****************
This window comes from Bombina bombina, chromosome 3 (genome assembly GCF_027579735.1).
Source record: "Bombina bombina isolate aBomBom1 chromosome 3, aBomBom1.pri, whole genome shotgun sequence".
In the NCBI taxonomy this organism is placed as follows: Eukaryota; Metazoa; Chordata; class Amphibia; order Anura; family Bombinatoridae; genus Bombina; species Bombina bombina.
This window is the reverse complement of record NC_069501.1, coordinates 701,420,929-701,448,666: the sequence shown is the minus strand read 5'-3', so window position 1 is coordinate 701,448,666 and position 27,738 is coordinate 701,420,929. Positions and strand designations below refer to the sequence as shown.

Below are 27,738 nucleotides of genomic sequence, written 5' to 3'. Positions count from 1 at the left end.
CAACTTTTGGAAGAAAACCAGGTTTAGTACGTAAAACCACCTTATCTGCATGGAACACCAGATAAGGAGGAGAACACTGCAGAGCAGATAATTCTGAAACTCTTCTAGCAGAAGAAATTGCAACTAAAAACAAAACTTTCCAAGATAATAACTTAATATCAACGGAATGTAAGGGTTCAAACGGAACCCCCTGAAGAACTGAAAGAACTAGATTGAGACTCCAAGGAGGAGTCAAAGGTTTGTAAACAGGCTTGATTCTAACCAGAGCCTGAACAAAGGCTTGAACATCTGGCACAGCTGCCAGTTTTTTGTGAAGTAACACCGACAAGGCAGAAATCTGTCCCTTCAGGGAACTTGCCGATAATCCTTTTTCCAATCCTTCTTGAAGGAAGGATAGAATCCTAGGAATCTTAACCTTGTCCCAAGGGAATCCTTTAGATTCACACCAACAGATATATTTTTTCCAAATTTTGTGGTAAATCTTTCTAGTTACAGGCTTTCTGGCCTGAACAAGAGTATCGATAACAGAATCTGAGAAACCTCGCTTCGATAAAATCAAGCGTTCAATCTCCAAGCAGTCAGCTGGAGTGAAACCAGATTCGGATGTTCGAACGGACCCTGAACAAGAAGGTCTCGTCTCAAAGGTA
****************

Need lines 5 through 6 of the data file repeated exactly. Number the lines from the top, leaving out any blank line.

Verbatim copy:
Below are 27,738 nucleotides of genomic sequence, written 5' to 3'. Positions count from 1 at the left end.
CAACTTTTGGAAGAAAACCAGGTTTAGTACGTAAAACCACCTTATCTGCATGGAACACCAGATAAGGAGGAGAACACTGCAGAGCAGATAATTCTGAAACTCTTCTAGCAGAAGAAATTGCAACTAAAAACAAAACTTTCCAAGATAATAACTTAATATCAACGGAATGTAAGGGTTCAAACGGAACCCCCTGAAGAACTGAAAGAACTAGATTGAGACTCCAAGGAGGAGTCAAAGGTTTGTAAACAGGCTTGATTCTAACCAGAGCCTGAACAAAGGCTTGAACATCTGGCACAGCTGCCAGTTTTTTGTGAAGTAACACCGACAAGGCAGAAATCTGTCCCTTCAGGGAACTTGCCGATAATCCTTTTTCCAATCCTTCTTGAAGGAAGGATAGAATCCTAGGAATCTTAACCTTGTCCCAAGGGAATCCTTTAGATTCACACCAACAGATATATTTTTTCCAAATTTTGTGGTAAATCTTTCTAGTTACAGGCTTTCTGGCCTGAACAAGAGTATCGATAACAGAATCTGAGAAACCTCGCTTCGATAAAATCAAGCGTTCAATCTCCAAGCAGTCAGCTGGAGTGAAACCAGATTCGGATGTTCGAACGGACCCTGAACAAGAAGGTCTCGTCTCAAAGGTA